Creative Spirituality

Below you will find examples of several creative projects anyone can do with simple materials. Use them to symbolize and celebrate the story of your life, to remind you of important truths and to pass these lessons on to others in an eye-catching way. Use them as a special activity for girls’ night, retreats, kids’ projects or small groups. Let me know if you try any of them – or if you have more suggestions.

OneCollaging is an easy way to capture your thoughts and feelings, making them visible. If you would like a handout on the process (which you can easily duplicate with materials you probably already have), click here: collage handout. This collage is dedicated to some women in my life who have encouraged my heart over the long haul: Debbie, Maggie, Denise, Loisann, Dawn, Lisa and Leanne.  May every woman who sees it be granted the signal favor of God in the embrace of her own sister soldiers.  If you don’t have any, go out and find some.

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Sister Soldiers

TwoAn embellished book or list is a great way to remind yourself of those important truths you might otherwise lose in the harried hustle of everyday life.  Below you will see a beautiful book which a friend of mine made to remind herself of the things she can do when she feels overwhelmed.  First she made a simple list of the things she wanted to remember.  You might make and decorate such a list on one piece of paper.  That’s a great project to do with kids, for example, with a list like Things To Do When I Feel Bored. Then my friend bought a blank book such as this one from Walmart.  Next she wrote a bit about each of the practices on her list, and she embellished the finished product with art work which she pasted onto the pages.  When you see this book in person, it has texture and character as well as beauty and truth. You may download a copy of this book by clicking on it as an example for your own use.


Paraphrase a Psalm. The psalms legitimize our emotions as worship. Whether you feel abandoned, angry, vengeful, giddy, depressed or any other of the panoply of human emotions, you can find your heart-state in the Book of Psalms. And what you find is that God accepts ALL these feelings as worship when they are poured out to Him. Sometimes, just getting these thoughts down on paper is enough to soothe them. But in every case, giving them to God makes them an offering. Here is one example, and click the link below for another.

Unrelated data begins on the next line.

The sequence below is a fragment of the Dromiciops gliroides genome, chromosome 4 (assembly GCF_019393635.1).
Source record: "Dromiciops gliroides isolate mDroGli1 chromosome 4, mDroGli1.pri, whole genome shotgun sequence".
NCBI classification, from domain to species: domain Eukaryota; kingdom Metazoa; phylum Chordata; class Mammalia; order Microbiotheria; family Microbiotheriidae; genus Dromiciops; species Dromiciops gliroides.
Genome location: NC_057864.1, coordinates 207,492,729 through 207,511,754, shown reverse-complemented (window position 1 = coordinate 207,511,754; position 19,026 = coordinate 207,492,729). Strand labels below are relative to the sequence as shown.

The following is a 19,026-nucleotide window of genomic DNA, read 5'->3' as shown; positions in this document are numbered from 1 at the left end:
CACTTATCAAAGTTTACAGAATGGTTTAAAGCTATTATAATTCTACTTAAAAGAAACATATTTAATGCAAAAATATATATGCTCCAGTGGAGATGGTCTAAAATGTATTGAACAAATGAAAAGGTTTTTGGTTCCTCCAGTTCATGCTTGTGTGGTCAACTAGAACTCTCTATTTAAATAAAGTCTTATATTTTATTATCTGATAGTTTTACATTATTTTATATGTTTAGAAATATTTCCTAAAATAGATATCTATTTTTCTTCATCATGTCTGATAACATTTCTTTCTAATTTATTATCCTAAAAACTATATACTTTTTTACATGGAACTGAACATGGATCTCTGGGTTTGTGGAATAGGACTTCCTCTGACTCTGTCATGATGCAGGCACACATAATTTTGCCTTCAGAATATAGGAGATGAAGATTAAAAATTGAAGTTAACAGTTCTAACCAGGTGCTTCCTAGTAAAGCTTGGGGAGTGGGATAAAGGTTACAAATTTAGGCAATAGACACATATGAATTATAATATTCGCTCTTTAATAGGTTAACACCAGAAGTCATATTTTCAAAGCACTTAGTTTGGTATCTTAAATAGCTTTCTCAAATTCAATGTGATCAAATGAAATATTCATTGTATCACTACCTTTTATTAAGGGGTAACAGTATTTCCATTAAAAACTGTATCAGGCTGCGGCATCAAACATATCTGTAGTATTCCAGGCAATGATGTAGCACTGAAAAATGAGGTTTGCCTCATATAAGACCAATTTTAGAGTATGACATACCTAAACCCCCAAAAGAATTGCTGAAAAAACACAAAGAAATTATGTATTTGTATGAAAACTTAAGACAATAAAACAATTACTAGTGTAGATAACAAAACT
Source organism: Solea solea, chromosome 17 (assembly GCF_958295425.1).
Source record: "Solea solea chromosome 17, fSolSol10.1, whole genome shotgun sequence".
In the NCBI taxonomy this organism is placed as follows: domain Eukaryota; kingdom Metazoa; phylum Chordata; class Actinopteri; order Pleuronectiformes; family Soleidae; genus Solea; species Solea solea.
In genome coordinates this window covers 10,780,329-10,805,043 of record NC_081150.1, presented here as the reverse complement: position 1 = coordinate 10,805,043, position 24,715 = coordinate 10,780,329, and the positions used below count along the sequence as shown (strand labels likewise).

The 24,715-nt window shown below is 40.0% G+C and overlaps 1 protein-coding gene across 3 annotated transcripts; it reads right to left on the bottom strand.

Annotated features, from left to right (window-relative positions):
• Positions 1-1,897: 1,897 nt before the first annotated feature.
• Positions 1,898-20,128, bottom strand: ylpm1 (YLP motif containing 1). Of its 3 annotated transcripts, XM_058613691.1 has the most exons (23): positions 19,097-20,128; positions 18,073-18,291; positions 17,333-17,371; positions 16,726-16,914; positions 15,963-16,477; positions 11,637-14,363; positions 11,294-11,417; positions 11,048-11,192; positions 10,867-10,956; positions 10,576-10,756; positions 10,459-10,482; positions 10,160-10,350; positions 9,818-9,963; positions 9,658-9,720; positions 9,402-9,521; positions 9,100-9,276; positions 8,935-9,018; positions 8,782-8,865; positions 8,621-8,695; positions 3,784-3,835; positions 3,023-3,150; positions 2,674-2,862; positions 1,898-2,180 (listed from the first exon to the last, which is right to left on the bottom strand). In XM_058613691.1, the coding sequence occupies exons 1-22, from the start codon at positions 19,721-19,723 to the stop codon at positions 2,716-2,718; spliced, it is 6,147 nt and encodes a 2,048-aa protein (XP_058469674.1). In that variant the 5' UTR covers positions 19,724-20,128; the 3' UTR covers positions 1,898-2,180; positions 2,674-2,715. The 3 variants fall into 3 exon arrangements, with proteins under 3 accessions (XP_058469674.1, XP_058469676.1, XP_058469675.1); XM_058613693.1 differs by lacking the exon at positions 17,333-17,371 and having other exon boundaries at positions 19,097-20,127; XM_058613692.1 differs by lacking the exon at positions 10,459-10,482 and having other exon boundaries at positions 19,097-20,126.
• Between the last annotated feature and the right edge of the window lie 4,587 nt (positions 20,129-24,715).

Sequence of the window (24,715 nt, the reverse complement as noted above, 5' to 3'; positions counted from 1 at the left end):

Psalm 31 – O Lord, Be What You Are

You are my protection and my rescuer.

Father, hear my eager prayers. Help me put my trust in You.

This world is a dangerous place; shame lies in wait for us all.

Show me the way down a treacherous path. Protect and rescue me now.

O Lord, be what You are!

You are Savior, God of all comfort.

I come to You for approval because the world has rejected me.

You are not like their dead idols which can do nothing. You understand my pain.

I feel useless, worthless, unloved. Comfort me now.

O Lord, be what You are!

My mind knows that You are powerful and good.

Let those who dismiss You be silenced, for You are a God of justice.

They are all discussing me. My disgrace is unbearable.

But it won’t last forever.

Your justice toward them and Your mercy toward me are real.

Show me Your goodness now.

O Lord, be what you are!

The Lord is my refuge. Our God answers prayer.

Praise the Lord for His love which was my only shelter in a time of destruction.

In my despair I thought He had deserted me, but His people are never alone.

Brothers and sisters, put your trust in the Lord’s hands, for He is your faithful defender.

Wait in confidence and hope − for the Lord will be what He is!

Here is another example, Psalm 102 by Ed Welch.

Poetry has long been considered an effective way of conveying deep emotions.  The book of Psalms in the Bible is a book of poetry, and it contains a gamut of emotions, from anger to grief to delight, which are offered as worship to God.  Your emotions, too, can be worship.  A poem doesn’t have to rhyme or even fall into a regular rhythm.  A poem simply uses word pictures and images to help the reader feel the author’s heart.  Below is an example of an original poem. What is it that you might like to convey in poetry?

Warm Water in a Dark Sea

Warm water in a dark sea, and the cradle of life beings rocking.

Storm clouds rising in the distance

Signal the rhythm of the unexpected,

Moving on.

Too small in the dizzy vastness, turning on strong, soft swells.

The rising force of invisible currents

Stronger than life,

Moving on.

Water warns and pulls and rises.

Combers fall through wary space and crash with loud report.

Breath of mist and weighty trough,

Pausing, plunging,

Moving on.

Light shimmers, a sudden dance reflected on the depths.

Shining stars revolve, as the sea gathers her skirts,

Spewing sorrow and delight,

Moving on.

Pounding waves spring rusty bolts, and precious cargo tumbles free.

Barred boxes holding nothing,

Sparkling jewels all released.

Roiling together,

Falling away.

Shapes below the waterline; voices in the dark.

Seabirds welcome morning with their tears.

The current surges forward into day,

Moving on.

Beauty and pathos ride the rollers, disturbed and embraced,

Caught in a tide that is stronger than death,

Plunging toward a numinous shore.

Waves of grace,

Moving on.

Take an art class.  In the Orlando area there is a wonderful little shop called Barbed Wire Browns that will help you create your own art, whether you are a beginner or a professional.  They hold classes for adults and children, too.  There are also art museums, art centers and schools in many major cities where you can take a class.

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